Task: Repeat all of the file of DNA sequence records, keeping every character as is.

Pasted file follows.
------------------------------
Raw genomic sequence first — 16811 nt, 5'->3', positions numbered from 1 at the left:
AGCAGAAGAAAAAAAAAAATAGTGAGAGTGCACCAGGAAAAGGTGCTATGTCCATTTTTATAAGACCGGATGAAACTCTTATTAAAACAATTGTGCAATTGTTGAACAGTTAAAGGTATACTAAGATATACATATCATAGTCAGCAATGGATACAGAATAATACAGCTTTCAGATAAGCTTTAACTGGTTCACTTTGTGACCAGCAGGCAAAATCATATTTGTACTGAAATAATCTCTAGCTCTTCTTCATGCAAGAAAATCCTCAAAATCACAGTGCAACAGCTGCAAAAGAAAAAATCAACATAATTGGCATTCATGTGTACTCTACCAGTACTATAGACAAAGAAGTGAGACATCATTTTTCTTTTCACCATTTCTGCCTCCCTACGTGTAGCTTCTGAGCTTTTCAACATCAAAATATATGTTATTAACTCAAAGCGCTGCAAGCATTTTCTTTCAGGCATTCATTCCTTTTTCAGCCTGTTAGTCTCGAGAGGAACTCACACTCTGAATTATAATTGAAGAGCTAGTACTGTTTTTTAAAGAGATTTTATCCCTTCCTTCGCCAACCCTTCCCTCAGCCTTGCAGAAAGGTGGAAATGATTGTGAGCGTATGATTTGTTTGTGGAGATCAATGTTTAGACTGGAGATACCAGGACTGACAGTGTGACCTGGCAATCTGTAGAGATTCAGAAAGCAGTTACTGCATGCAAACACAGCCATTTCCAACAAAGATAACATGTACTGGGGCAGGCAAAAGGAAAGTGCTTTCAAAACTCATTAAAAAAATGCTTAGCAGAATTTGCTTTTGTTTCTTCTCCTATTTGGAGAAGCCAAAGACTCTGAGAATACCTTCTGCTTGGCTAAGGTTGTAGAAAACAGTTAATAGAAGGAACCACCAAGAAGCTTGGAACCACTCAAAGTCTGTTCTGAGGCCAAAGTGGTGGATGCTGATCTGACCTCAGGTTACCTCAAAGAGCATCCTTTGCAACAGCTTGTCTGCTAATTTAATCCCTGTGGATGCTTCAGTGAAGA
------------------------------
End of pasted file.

Raw genomic sequence first — 16811 nt, 5'->3', positions numbered from 1 at the left:
AGCAGAAGAAAAAAAAAAATAGTGAGAGTGCACCAGGAAAAGGTGCTATGTCCATTTTTATAAGACCGGATGAAACTCTTATTAAAACAATTGTGCAATTGTTGAACAGTTAAAGGTATACTAAGATATACATATCATAGTCAGCAATGGATACAGAATAATACAGCTTTCAGATAAGCTTTAACTGGTTCACTTTGTGACCAGCAGGCAAAATCATATTTGTACTGAAATAATCTCTAGCTCTTCTTCATGCAAGAAAATCCTCAAAATCACAGTGCAACAGCTGCAAAAGAAAAAATCAACATAATTGGCATTCATGTGTACTCTACCAGTACTATAGACAAAGAAGTGAGACATCATTTTTCTTTTCACCATTTCTGCCTCCCTACGTGTAGCTTCTGAGCTTTTCAACATCAAAATATATGTTATTAACTCAAAGCGCTGCAAGCATTTTCTTTCAGGCATTCATTCCTTTTTCAGCCTGTTAGTCTCGAGAGGAACTCACACTCTGAATTATAATTGAAGAGCTAGTACTGTTTTTTAAAGAGATTTTATCCCTTCCTTCGCCAACCCTTCCCTCAGCCTTGCAGAAAGGTGGAAATGATTGTGAGCGTATGATTTGTTTGTGGAGATCAATGTTTAGACTGGAGATACCAGGACTGACAGTGTGACCTGGCAATCTGTAGAGATTCAGAAAGCAGTTACTGCATGCAAACACAGCCATTTCCAACAAAGATAACATGTACTGGGGCAGGCAAAAGGAAAGTGCTTTCAAAACTCATTAAAAAAATGCTTAGCAGAATTTGCTTTTGTTTCTTCTCCTATTTGGAGAAGCCAAAGACTCTGAGAATACCTTCTGCTTGGCTAAGGTTGTAGAAAACAGTTAATAGAAGGAACCACCAAGAAGCTTGGAACCACTCAAAGTCTGTTCTGAGGCCAAAGTGGTGGATGCTGATCTGACCTCAGGTTACCTCAAAGAGCATCCTTTGCAACAGCTTGTCTGCTAATTTAATCCCTGTGGATGCTTCAGTGAAGA